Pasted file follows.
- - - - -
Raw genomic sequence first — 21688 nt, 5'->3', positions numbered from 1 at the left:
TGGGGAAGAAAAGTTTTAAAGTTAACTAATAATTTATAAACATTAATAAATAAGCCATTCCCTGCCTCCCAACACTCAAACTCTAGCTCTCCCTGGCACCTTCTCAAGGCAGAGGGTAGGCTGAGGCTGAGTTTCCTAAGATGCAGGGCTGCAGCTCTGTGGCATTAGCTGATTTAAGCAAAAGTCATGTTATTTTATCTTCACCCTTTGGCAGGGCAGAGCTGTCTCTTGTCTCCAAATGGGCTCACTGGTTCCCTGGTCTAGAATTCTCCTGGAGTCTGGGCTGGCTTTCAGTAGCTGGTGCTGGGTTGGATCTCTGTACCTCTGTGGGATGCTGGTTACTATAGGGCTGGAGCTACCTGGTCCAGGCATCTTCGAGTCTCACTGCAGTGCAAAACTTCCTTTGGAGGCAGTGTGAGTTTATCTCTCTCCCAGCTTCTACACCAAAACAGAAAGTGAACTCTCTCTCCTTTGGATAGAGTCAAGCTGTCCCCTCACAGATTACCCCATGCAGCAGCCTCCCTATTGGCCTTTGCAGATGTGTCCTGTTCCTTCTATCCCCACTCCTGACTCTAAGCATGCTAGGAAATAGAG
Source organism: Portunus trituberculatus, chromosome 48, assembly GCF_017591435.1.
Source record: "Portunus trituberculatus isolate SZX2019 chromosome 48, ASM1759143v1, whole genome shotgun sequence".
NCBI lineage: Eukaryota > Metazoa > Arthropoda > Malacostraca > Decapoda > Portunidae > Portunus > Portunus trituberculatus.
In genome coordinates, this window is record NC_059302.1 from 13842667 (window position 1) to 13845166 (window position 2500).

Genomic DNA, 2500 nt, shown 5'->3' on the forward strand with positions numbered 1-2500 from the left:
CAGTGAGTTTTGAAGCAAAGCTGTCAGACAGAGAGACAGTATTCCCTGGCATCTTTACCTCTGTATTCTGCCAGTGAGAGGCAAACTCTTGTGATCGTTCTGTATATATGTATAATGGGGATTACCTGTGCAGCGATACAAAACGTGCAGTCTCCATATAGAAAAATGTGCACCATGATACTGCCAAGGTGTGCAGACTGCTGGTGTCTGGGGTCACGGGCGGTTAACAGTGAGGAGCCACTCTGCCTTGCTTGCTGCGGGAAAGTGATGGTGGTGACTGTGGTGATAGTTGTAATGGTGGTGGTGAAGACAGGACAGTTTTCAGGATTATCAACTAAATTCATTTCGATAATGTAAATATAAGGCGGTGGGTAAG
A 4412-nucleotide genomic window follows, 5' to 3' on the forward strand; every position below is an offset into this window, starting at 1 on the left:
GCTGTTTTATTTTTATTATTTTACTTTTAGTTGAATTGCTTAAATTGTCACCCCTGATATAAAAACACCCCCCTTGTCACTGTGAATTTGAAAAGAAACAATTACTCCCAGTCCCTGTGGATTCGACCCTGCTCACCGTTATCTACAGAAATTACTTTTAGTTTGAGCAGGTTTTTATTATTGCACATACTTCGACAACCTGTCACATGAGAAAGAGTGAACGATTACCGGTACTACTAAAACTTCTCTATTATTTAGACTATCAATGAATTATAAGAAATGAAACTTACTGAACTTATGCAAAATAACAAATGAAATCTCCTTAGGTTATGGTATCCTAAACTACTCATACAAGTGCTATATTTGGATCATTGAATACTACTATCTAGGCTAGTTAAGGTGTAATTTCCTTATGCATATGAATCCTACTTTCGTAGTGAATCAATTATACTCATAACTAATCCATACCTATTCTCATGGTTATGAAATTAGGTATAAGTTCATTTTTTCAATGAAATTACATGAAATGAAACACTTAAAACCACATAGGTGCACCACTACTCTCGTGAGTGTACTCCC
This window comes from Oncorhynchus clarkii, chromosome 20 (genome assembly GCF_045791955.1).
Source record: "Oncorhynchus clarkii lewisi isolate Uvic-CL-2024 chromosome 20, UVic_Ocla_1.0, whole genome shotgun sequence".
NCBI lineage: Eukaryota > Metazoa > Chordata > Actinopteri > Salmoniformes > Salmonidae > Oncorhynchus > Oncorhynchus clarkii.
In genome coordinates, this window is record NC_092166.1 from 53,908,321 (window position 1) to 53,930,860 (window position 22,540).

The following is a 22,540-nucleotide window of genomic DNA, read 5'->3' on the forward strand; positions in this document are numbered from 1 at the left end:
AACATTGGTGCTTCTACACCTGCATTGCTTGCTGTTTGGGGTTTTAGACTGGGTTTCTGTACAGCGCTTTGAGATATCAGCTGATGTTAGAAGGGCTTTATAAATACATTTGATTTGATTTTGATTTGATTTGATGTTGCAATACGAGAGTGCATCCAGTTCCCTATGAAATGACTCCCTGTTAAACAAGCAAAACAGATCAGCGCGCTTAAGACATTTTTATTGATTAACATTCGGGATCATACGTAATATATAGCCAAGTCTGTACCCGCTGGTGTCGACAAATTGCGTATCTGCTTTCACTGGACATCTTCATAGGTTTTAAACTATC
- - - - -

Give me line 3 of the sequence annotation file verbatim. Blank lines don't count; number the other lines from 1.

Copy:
Source organism: Portunus trituberculatus, chromosome 48, assembly GCF_017591435.1.